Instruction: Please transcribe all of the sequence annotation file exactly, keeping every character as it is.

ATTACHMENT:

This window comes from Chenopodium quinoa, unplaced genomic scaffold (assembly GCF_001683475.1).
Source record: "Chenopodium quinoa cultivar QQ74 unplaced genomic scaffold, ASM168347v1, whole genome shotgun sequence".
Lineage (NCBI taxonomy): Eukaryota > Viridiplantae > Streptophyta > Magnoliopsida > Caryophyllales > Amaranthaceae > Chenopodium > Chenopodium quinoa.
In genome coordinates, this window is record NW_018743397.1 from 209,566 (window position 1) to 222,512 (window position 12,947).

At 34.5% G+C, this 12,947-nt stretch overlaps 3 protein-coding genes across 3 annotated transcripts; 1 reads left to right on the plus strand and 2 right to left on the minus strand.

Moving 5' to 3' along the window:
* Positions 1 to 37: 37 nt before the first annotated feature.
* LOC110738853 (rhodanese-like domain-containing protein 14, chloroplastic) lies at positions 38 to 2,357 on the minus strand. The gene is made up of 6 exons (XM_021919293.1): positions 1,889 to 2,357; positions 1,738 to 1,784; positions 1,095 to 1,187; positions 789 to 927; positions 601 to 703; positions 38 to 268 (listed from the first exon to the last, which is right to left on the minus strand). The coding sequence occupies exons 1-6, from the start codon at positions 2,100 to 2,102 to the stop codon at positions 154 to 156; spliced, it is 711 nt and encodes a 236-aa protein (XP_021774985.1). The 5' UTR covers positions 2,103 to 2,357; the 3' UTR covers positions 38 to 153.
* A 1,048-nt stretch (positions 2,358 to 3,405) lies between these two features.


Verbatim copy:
This window comes from Chenopodium quinoa, unplaced genomic scaffold (assembly GCF_001683475.1).
Source record: "Chenopodium quinoa cultivar QQ74 unplaced genomic scaffold, ASM168347v1, whole genome shotgun sequence".
Lineage (NCBI taxonomy): Eukaryota > Viridiplantae > Streptophyta > Magnoliopsida > Caryophyllales > Amaranthaceae > Chenopodium > Chenopodium quinoa.
In genome coordinates, this window is record NW_018743397.1 from 209,566 (window position 1) to 222,512 (window position 12,947).

At 34.5% G+C, this 12,947-nt stretch overlaps 3 protein-coding genes across 3 annotated transcripts; 1 reads left to right on the plus strand and 2 right to left on the minus strand.

Moving 5' to 3' along the window:
* Positions 1 to 37: 37 nt before the first annotated feature.
* LOC110738853 (rhodanese-like domain-containing protein 14, chloroplastic) lies at positions 38 to 2,357 on the minus strand. The gene is made up of 6 exons (XM_021919293.1): positions 1,889 to 2,357; positions 1,738 to 1,784; positions 1,095 to 1,187; positions 789 to 927; positions 601 to 703; positions 38 to 268 (listed from the first exon to the last, which is right to left on the minus strand). The coding sequence occupies exons 1-6, from the start codon at positions 2,100 to 2,102 to the stop codon at positions 154 to 156; spliced, it is 711 nt and encodes a 236-aa protein (XP_021774985.1). The 5' UTR covers positions 2,103 to 2,357; the 3' UTR covers positions 38 to 153.
* A 1,048-nt stretch (positions 2,358 to 3,405) lies between these two features.